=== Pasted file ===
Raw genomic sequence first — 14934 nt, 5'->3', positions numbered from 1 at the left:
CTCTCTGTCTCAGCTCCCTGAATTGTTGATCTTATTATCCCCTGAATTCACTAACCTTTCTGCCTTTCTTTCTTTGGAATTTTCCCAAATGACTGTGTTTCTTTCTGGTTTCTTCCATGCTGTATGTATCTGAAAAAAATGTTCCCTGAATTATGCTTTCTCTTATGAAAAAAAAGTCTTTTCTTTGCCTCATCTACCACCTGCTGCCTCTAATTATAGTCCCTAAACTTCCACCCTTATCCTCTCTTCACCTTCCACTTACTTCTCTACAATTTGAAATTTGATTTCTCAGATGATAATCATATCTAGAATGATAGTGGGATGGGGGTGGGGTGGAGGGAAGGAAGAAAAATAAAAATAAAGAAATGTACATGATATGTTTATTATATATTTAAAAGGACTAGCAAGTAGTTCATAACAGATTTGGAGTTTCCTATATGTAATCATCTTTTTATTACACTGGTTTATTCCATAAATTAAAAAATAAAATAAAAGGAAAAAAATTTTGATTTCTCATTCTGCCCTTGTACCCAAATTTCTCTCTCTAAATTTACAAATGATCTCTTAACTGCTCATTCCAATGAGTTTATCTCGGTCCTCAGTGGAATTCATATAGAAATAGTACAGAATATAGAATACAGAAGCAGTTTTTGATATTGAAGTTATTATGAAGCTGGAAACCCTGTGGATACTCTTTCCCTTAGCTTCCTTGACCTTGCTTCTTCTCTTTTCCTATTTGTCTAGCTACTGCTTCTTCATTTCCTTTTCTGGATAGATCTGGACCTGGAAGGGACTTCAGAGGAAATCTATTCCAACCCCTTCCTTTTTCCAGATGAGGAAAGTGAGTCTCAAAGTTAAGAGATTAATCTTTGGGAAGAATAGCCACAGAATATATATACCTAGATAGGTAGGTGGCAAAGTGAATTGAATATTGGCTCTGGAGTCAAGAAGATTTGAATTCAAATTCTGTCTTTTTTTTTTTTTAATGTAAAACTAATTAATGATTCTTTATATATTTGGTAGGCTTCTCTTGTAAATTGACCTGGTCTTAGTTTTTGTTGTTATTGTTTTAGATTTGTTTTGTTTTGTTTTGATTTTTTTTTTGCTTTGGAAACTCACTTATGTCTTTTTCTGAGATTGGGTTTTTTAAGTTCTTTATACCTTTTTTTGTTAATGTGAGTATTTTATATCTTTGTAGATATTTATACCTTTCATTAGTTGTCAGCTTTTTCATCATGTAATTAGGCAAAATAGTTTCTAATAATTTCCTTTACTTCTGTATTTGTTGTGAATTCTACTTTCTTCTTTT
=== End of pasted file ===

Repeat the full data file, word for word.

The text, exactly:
Raw genomic sequence first — 14934 nt, 5'->3', positions numbered from 1 at the left:
CTCTCTGTCTCAGCTCCCTGAATTGTTGATCTTATTATCCCCTGAATTCACTAACCTTTCTGCCTTTCTTTCTTTGGAATTTTCCCAAATGACTGTGTTTCTTTCTGGTTTCTTCCATGCTGTATGTATCTGAAAAAAATGTTCCCTGAATTATGCTTTCTCTTATGAAAAAAAAGTCTTTTCTTTGCCTCATCTACCACCTGCTGCCTCTAATTATAGTCCCTAAACTTCCACCCTTATCCTCTCTTCACCTTCCACTTACTTCTCTACAATTTGAAATTTGATTTCTCAGATGATAATCATATCTAGAATGATAGTGGGATGGGGGTGGGGTGGAGGGAAGGAAGAAAAATAAAAATAAAGAAATGTACATGATATGTTTATTATATATTTAAAAGGACTAGCAAGTAGTTCATAACAGATTTGGAGTTTCCTATATGTAATCATCTTTTTATTACACTGGTTTATTCCATAAATTAAAAAATAAAATAAAAGGAAAAAAATTTTGATTTCTCATTCTGCCCTTGTACCCAAATTTCTCTCTCTAAATTTACAAATGATCTCTTAACTGCTCATTCCAATGAGTTTATCTCGGTCCTCAGTGGAATTCATATAGAAATAGTACAGAATATAGAATACAGAAGCAGTTTTTGATATTGAAGTTATTATGAAGCTGGAAACCCTGTGGATACTCTTTCCCTTAGCTTCCTTGACCTTGCTTCTTCTCTTTTCCTATTTGTCTAGCTACTGCTTCTTCATTTCCTTTTCTGGATAGATCTGGACCTGGAAGGGACTTCAGAGGAAATCTATTCCAACCCCTTCCTTTTTCCAGATGAGGAAAGTGAGTCTCAAAGTTAAGAGATTAATCTTTGGGAAGAATAGCCACAGAATATATATACCTAGATAGGTAGGTGGCAAAGTGAATTGAATATTGGCTCTGGAGTCAAGAAGATTTGAATTCAAATTCTGTCTTTTTTTTTTTTTAATGTAAAACTAATTAATGATTCTTTATATATTTGGTAGGCTTCTCTTGTAAATTGACCTGGTCTTAGTTTTTGTTGTTATTGTTTTAGATTTGTTTTGTTTTGTTTTGATTTTTTTTTTGCTTTGGAAACTCACTTATGTCTTTTTCTGAGATTGGGTTTTTTAAGTTCTTTATACCTTTTTTTGTTAATGTGAGTATTTTATATCTTTGTAGATATTTATACCTTTCATTAGTTGTCAGCTTTTTCATCATGTAATTAGGCAAAATAGTTTCTAATAATTTCCTTTACTTCTGTATTTGTTGTGAATTCTACTTTCTTCTTTT